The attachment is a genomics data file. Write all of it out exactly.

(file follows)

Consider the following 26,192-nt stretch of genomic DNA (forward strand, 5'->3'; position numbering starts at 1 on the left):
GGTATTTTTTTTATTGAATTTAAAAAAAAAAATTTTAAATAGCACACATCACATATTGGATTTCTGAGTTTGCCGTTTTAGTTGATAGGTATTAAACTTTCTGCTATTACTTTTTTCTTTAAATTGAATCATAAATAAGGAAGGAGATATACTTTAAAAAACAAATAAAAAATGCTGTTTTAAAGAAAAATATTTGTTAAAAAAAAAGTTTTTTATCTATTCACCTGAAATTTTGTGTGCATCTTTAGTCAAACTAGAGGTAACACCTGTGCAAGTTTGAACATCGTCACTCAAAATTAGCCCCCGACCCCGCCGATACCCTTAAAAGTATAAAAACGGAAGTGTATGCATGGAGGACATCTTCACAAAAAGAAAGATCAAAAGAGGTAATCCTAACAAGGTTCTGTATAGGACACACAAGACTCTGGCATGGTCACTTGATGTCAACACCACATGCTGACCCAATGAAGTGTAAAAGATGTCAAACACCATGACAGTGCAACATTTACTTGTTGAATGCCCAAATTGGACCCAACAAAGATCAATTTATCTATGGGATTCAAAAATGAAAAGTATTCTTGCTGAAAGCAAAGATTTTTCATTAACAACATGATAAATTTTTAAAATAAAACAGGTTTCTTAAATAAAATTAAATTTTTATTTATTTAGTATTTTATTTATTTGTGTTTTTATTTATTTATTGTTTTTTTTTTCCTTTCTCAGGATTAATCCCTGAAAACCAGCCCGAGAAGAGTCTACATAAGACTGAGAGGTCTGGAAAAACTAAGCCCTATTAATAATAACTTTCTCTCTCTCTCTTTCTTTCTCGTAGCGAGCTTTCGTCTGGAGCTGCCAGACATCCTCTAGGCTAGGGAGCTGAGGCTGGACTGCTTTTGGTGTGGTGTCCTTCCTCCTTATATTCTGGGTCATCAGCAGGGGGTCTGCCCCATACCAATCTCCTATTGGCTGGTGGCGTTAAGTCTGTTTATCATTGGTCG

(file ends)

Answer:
Consider the following 26,192-nt stretch of genomic DNA (forward strand, 5'->3'; position numbering starts at 1 on the left):
GGTATTTTTTTTATTGAATTTAAAAAAAAAAATTTTAAATAGCACACATCACATATTGGATTTCTGAGTTTGCCGTTTTAGTTGATAGGTATTAAACTTTCTGCTATTACTTTTTTCTTTAAATTGAATCATAAATAAGGAAGGAGATATACTTTAAAAAACAAATAAAAAATGCTGTTTTAAAGAAAAATATTTGTTAAAAAAAAAGTTTTTTATCTATTCACCTGAAATTTTGTGTGCATCTTTAGTCAAACTAGAGGTAACACCTGTGCAAGTTTGAACATCGTCACTCAAAATTAGCCCCCGACCCCGCCGATACCCTTAAAAGTATAAAAACGGAAGTGTATGCATGGAGGACATCTTCACAAAAAGAAAGATCAAAAGAGGTAATCCTAACAAGGTTCTGTATAGGACACACAAGACTCTGGCATGGTCACTTGATGTCAACACCACATGCTGACCCAATGAAGTGTAAAAGATGTCAAACACCATGACAGTGCAACATTTACTTGTTGAATGCCCAAATTGGACCCAACAAAGATCAATTTATCTATGGGATTCAAAAATGAAAAGTATTCTTGCTGAAAGCAAAGATTTTTCATTAACAACATGATAAATTTTTAAAATAAAACAGGTTTCTTAAATAAAATTAAATTTTTATTTATTTAGTATTTTATTTATTTGTGTTTTTATTTATTTATTGTTTTTTTTTTCCTTTCTCAGGATTAATCCCTGAAAACCAGCCCGAGAAGAGTCTACATAAGACTGAGAGGTCTGGAAAAACTAAGCCCTATTAATAATAACTTTCTCTCTCTCTCTTTCTTTCTCGTAGCGAGCTTTCGTCTGGAGCTGCCAGACATCCTCTAGGCTAGGGAGCTGAGGCTGGACTGCTTTTGGTGTGGTGTCCTTCCTCCTTATATTCTGGGTCATCAGCAGGGGGTCTGCCCCATACCAATCTCCTATTGGCTGGTGGCGTTAAGTCTGTTTATCATTGGTCG